Discover the powerful motivations driving three independent designers to pursue sustainable approaches. Though very different, each is rooted in considerate material choices, ecological concerns and the desire to promote local production. From felted wool from indigenous Dutch sheep to recycling industrial textile waste and transforming it into something precious; to researching the potential of European grown hemp as an alternative to cotton and re-imagining its processing and design outcomes, these panelists’ experimental activities are prime examples of sustainable working practices resulting in outstanding contemporary design. Their activism directly relates to the creation of handmade products that can excel in an industrially dominated commercial world.
Grant Gibson, the chair of this discussion, is a UK-based writer published in national newspapers and respected design and architecture magazines. In his podcast Material Matters he talks to designers, makers, artists or architects. Grant is an honorary fellow of the Royal College of Art and a fellow of the Royal Society of Arts.
‘The word “sustainability” has become ubiquitous to the point that its meaning has been hollowed out,’ he says. ‘The industry could create more products that are built to last… It could think locally and make sure everybody involved in every aspect of the process was paid a decent, living wage.’
Simone Post is a Dutch textile and product designer that has collaborated with Vlisco to create coiled rugs from misprinted fashion fabrics, Adidas to turn worn sports shoes into flooring, and Kvadrat Textiles on 100% wool rugs that incorporate five different colours in one yarn.
She says: ‘I believe that we should try to work together and give solutions on a bigger scale. In that way a recycling project can really mean something.’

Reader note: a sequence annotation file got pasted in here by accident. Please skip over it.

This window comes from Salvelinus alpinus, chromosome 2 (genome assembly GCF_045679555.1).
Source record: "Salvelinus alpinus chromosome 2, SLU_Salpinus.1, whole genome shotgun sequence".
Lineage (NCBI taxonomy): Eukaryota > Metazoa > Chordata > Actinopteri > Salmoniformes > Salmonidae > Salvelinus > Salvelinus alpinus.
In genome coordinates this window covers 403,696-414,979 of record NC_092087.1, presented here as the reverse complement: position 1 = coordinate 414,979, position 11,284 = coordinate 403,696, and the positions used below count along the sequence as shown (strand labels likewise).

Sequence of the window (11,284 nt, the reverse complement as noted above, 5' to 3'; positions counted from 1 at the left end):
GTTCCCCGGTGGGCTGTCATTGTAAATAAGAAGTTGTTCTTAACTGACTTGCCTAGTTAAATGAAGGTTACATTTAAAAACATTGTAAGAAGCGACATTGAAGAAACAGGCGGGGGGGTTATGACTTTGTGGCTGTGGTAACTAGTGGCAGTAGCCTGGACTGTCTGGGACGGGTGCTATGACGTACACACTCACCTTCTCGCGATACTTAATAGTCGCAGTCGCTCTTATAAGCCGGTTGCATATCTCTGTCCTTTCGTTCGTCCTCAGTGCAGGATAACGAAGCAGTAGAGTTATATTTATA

She strives for her designs to be sustainable in terms of material use or reference to tradition. She has a penchant for the unexpected outcomes of experiments and the beauty of semi-finished products.
Tanja Kirst is a designer specialising in weaving and product development. Her 2018 Masters thesis for the Royal Danish Academy of Fine Arts was titled ‘Re: Thinking Hemp’. In 2020 her two hand-woven hemp rugs Friction in Between were shown at Mind Craft Project, a platform for experimental Danish design.
‘The cultivation and production of cotton… poses a major impact on the environment,’ she says. ‘Hemp is a serious alternative… The entire plant can be utilised, as seeds and leaves can be used for food and medical purposes. My intention is to create a quality textile made from hemp yarn that looks and feels appealing and delicate.’
Claudy Jongstra is known worldwide for her monumental artworks and architectural installations. In the Netherlands in 2001 she began maintaining a flock of rare, indigenous sheep and cultivating a specialised dyers’ botanical collection garden. By going back to the origins of wool, weaving and colour, Jongstra makes her audience reflect on the interaction between humans and nature.
She is a visual artist with a substantive philosophy. In her own words: ‘For a long time people called me “wool artist”. A fine word, sweet, not threatening. But it is also bull****. I am an activist. I want to incite people to action.’